4 Ways To Improve Your Club’s Approach To First Aid
It’s not always immediately clear how to best improve your club’s approach to the really serious matter of first aid. This is part due to a lack of practical ‘hands-on’ experience (which is arguably a good thing). Nonetheless, it’s something that requires genuine consideration.
1.) How Good Is Your First Aid Knowledge, Really?
For this one, you’ll need to swallow your pride and really think. It’s easy to jump to the assertion that as you hold a valid first aid qualification at the present time, you’re knowledge must be up to speed. Unfortunately, that’s not really the case.
The simplest way to offer safe and effective first aid treatment in your club (something which could help you avoid a costly insurance claim, it’s worth adding) is to make sure you really know to deal with the myriad of different injuries you might encounter.
Think about all of the key injuries you might come across in your discipline(s) and then consider just how well you think you could actually respond tomorrow if this occurred. Some common injuries to think about which are always broadly covered by first aid include;
- Scene/Incident Management
- Keeping safe
- Pre-existing medical conditions
- General fitness
- Recovery Position
- Heart Attack
- Compression only CPR
- Shock and Fainting
- Head Injuries
- Sprains and Strains
- Dislocations and Fractures
- Eye injuries
- Dental Injuries
- Managing Pre-Existing Conditions
- Post Incident Reporting
- Paediatric CPR
- Paediatric Choking
- AED Use
If there’s anything on the above list which you don’t immediately identify or that you can’t immediately recall the correct treatment for, it’s time for a martial arts first aid refresher.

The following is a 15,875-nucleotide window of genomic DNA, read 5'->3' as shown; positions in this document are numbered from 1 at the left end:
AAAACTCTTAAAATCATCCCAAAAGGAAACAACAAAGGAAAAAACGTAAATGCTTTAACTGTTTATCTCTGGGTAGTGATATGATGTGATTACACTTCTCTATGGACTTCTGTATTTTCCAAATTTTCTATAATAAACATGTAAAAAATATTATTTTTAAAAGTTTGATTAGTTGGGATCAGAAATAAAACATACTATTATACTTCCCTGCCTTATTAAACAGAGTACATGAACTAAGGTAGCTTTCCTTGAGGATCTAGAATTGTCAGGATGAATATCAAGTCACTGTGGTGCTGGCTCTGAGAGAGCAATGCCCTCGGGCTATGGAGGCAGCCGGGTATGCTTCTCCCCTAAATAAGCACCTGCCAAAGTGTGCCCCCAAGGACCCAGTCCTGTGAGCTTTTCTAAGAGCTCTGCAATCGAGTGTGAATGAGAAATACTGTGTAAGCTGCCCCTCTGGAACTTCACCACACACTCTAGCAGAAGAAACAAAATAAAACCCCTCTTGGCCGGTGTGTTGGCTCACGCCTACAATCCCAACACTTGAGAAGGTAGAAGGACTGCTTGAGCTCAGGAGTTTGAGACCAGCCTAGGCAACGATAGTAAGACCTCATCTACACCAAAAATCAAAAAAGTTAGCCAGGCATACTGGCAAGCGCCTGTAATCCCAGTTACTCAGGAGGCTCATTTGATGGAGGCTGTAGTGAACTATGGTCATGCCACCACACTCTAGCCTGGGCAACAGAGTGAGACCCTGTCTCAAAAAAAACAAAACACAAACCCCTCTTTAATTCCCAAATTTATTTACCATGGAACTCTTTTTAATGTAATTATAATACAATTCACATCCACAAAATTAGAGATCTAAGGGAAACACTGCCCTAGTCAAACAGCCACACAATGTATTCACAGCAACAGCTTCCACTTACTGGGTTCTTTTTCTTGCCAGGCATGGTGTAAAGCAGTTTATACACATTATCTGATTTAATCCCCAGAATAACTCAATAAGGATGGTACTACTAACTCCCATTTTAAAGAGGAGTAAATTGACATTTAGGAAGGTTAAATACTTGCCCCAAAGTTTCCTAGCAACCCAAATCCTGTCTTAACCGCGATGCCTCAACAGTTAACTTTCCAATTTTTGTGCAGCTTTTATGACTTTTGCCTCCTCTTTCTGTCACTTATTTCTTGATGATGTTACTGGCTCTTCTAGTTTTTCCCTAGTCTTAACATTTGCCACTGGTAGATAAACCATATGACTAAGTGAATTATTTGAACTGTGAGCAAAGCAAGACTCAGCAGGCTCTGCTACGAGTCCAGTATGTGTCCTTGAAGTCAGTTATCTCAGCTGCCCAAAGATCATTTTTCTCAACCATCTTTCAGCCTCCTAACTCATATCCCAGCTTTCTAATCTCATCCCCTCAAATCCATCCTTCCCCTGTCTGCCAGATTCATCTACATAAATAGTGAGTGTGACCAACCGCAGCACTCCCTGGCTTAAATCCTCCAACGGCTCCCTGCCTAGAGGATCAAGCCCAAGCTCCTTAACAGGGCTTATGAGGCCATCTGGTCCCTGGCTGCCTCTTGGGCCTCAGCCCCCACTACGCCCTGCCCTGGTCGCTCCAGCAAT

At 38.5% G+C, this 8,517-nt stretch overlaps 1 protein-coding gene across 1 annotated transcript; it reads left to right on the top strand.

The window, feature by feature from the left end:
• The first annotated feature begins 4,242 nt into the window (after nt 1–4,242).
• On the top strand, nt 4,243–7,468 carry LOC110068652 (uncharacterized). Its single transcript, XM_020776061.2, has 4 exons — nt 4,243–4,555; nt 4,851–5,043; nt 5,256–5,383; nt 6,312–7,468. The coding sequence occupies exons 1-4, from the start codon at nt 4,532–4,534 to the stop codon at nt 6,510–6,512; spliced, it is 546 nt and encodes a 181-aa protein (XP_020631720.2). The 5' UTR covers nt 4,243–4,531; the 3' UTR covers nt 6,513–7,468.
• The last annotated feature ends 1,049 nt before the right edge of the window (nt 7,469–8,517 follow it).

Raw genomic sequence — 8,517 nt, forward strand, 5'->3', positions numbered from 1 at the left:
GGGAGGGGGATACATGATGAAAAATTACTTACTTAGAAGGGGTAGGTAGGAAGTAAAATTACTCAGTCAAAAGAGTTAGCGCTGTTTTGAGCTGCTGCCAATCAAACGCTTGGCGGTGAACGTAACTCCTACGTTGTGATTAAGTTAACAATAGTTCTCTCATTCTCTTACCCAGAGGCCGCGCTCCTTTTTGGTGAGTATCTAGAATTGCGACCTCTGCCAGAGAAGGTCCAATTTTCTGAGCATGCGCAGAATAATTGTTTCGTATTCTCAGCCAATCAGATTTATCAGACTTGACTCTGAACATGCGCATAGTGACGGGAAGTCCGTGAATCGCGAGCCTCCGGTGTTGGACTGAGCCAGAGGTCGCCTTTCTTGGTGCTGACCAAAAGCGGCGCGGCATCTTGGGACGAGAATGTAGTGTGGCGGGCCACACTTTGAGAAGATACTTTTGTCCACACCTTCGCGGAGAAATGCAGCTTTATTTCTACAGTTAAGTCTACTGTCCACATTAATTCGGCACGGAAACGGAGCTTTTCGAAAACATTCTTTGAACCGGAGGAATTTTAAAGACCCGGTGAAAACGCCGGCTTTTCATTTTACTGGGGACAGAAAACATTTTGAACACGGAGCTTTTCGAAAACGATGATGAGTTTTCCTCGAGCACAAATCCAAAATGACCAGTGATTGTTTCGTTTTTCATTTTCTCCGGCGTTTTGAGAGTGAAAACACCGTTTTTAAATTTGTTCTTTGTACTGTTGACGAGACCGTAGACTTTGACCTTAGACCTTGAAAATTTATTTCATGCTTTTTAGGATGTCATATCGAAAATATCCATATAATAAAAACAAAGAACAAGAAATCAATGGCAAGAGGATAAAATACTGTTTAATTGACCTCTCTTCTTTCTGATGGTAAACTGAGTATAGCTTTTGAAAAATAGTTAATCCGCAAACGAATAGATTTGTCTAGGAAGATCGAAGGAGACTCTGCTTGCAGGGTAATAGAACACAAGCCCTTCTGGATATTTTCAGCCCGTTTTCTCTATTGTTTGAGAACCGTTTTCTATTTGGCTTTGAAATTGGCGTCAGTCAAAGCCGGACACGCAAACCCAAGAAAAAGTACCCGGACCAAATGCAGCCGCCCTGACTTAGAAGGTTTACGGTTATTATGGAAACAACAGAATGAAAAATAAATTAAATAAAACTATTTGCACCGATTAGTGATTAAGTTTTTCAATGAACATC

It’s always going to be better to complete your training in person, but if cost or location is going to be a hindrance, we can provide access to a discounted third party e-qualification which is recognised as a valid form of CPD. That might just help refresh you on the right course of action, and will count as your compulsory requirement to hold a first aid qualy.
2.) Do You Have All Of The Necessary Equipment?
This might sound a bit silly, but you would be surprised. Just throwing an arbitrary first aid kit into the bottom of your kit bag isn’t really going to cut it. Having the correct equipment is an absolute must. This includes not just a well stocked, properly considered first aid kit specific to martial arts (that is also regularly topped up) but also the correct protective equipment.
Poor quality or damaged gloves, bags and equipment will all heighten the risks of first aid failings, so start at the top and make sure all the equipment you’re using at your club is up to date, in good order and properly stocked.
3.) Are You Properly Risk Assessing Your Classes, And Evaluating The Key Concerns?
Your risk assessment should tell you all you need to know. Every instructor has a niggling concern about safety – it’s an almost absolute certainty. Your risk assessment should help confirm or relieve your fears surrounding this.
For example, you may have a recurring concern about dental injury. If you risk assess the likelihood, opportunity and relevant injury at club level and realise there’s very little chance of a dental injury occurring (because, for example, you don’t spar) then you can continue being cautious but not alarmed.
If, on the other hand, your risk assessment confirms there is an extreme risk of this occurring with serious damage likely, you can focus in on why – and make the necessary changes. Take the time to re-do risk assessments regularly – especially if you change any key component of your class, or switch venues.
4.) How Involved Are Your Students & Parents?
First aid isn’t just your responsibility – it’s something everyone should be bearing in mind. It goes hand in hand with safety of every student and visitor.
Asking parents and students to observe club rules and safety guidance is the obvious place to start, and your risk assessment can help you make an informed decision about what should feature highly in this key document./
Aside from the necessary checks it’s also important to have a discussion with parents (or participants) about how to keep one another safe, and what to do in an emergency. Simple guidance – such as promptly reporting sprains or strains – through to joint first aid courses to make everyone CPR aware – are all excellent ways of taking the stigma out of what is normally considered a ‘boring’ consideration.